The tax extenders package is expected to be considered in two pieces, House Ways and Means Chairman Sandy Levin (D-Mich.) told The Hill on Thursday night.
The $92.5 billion bill includes $39.5 billion for an extension of unemployment benefits through November. That portion of the bill is not offset with other spending cuts or tax increases.
The other portion, which is paid for with offsets, totals $53 billion and includes tax extender provisions, summer jobs and the Pigford case settlement for black farmers.
The $53 billion cost of the provisions is offset with tax provisions, including a change in the way that "carried interest," a common payment for hedge fund managers, is taxed. The bill also limits the use of foreign tax credits and requires principals in S corporations to pay employment tax on profits from the company.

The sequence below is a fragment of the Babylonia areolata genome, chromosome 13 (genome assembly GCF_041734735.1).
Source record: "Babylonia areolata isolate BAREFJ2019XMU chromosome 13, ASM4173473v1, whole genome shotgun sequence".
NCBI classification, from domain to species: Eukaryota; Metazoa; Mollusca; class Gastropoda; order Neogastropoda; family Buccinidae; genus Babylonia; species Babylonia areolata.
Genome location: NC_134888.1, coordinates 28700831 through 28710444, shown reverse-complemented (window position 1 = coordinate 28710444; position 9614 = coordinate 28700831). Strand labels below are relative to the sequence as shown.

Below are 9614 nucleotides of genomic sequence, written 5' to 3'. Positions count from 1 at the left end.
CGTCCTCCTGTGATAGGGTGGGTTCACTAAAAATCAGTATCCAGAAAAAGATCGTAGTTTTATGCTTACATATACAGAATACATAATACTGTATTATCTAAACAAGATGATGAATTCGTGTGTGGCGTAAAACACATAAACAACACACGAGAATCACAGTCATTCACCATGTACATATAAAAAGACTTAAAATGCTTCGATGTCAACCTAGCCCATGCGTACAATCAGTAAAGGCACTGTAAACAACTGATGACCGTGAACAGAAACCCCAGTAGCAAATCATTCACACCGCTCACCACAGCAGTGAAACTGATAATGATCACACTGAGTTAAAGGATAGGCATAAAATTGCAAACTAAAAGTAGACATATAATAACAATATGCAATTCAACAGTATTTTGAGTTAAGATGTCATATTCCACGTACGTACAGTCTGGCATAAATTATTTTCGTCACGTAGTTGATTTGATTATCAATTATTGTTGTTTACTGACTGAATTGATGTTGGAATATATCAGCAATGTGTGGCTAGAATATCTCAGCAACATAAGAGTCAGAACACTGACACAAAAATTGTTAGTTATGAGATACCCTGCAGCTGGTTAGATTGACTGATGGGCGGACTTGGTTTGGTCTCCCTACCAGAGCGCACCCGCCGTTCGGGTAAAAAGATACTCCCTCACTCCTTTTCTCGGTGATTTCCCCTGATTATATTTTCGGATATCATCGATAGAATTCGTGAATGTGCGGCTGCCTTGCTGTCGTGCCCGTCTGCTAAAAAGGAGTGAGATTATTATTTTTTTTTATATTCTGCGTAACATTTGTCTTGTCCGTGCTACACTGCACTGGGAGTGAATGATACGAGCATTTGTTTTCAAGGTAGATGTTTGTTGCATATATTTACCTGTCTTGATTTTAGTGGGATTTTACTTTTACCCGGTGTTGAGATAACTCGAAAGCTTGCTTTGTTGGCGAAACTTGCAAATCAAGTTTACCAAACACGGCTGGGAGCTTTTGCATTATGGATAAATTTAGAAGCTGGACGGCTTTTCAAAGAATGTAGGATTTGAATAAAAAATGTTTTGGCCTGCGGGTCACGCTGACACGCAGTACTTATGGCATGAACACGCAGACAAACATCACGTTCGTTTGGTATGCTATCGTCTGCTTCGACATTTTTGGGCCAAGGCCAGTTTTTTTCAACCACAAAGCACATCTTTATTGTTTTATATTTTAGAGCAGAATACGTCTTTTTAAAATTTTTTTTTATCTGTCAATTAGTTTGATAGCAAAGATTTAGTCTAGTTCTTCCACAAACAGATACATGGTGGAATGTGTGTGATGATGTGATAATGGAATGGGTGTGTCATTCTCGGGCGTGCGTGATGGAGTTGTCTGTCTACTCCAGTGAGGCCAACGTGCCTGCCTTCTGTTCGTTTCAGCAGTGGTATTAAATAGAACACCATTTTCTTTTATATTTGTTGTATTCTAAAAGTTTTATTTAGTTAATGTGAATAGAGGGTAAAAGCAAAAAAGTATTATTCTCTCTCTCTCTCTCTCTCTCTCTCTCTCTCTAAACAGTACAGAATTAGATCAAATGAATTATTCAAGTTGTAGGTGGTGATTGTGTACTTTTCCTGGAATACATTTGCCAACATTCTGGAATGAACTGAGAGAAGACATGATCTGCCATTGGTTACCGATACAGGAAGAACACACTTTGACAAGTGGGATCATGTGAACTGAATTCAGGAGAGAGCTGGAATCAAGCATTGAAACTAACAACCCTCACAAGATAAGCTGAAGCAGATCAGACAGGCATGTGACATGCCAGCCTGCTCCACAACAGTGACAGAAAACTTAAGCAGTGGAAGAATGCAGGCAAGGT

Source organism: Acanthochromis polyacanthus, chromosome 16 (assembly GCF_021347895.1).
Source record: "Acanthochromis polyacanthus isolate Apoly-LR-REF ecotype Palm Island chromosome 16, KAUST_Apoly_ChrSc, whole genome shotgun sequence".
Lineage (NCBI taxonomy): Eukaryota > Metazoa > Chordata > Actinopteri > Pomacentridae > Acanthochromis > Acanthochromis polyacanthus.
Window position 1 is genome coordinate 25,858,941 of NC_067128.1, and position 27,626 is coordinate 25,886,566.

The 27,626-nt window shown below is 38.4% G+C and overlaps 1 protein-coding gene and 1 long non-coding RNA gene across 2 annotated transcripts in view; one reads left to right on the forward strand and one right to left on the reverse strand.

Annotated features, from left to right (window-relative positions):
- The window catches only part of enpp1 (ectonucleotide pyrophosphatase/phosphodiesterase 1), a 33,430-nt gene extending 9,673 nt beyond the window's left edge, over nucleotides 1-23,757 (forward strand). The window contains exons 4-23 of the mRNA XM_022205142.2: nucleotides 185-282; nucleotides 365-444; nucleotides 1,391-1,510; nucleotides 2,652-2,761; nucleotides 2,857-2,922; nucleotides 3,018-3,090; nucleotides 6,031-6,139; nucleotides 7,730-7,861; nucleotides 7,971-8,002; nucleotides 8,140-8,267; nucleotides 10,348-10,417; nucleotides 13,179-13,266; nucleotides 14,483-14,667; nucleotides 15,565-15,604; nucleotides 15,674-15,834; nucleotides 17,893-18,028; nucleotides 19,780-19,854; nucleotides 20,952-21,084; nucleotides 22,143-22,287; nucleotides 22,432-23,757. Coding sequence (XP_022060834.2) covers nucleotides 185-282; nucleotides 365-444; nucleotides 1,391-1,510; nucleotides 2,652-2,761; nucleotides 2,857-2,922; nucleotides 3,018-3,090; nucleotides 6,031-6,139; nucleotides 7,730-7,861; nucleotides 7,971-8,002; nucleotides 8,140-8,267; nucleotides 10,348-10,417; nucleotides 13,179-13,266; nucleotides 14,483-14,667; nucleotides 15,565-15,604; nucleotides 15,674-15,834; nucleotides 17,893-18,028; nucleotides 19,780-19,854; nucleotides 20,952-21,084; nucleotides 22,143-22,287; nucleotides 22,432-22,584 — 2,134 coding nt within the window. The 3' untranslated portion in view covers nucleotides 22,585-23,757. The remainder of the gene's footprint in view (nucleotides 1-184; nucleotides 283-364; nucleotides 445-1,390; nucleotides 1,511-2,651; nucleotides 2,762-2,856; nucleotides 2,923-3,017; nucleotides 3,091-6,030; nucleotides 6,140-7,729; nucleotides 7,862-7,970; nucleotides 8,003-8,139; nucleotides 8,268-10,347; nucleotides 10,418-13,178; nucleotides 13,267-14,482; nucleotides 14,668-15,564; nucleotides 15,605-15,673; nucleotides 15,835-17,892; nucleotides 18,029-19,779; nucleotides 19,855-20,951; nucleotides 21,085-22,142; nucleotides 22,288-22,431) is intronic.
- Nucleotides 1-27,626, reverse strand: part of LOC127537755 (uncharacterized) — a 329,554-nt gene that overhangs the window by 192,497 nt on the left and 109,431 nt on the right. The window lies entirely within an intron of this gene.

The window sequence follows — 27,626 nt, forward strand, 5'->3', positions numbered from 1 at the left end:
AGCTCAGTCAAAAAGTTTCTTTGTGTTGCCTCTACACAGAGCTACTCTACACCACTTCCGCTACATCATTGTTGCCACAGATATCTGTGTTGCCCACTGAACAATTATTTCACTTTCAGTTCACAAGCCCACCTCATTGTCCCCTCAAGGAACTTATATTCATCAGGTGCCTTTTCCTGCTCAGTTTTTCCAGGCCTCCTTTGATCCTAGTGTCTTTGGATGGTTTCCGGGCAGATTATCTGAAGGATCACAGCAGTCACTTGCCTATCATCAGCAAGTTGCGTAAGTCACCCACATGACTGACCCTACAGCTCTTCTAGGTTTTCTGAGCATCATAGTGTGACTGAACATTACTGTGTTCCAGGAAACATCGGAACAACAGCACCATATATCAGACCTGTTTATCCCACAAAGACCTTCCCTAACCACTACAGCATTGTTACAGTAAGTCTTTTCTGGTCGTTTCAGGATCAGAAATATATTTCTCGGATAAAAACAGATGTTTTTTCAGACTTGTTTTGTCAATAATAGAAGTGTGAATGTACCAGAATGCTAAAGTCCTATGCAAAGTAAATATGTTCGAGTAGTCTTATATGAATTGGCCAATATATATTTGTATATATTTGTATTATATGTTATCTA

The bill doesn't include spending for COBRA insurance or federal medical assistance percentages. Those are expected to be considered separately when the House returns from a weeklong recess.
The second bill is for $23 billion and would extend for 19 months the "doc fix", a term referring to delaying a cut in Medicare reimbursements to doctors.
Levin said he expects the bills to pass the House and be supported in the Senate.
Senate Majority Leader Harry Reid (D-Nev.) said Thursday the Senate would take up the tax extender measures when the chamber returns June 7 from the Memorial Day recess.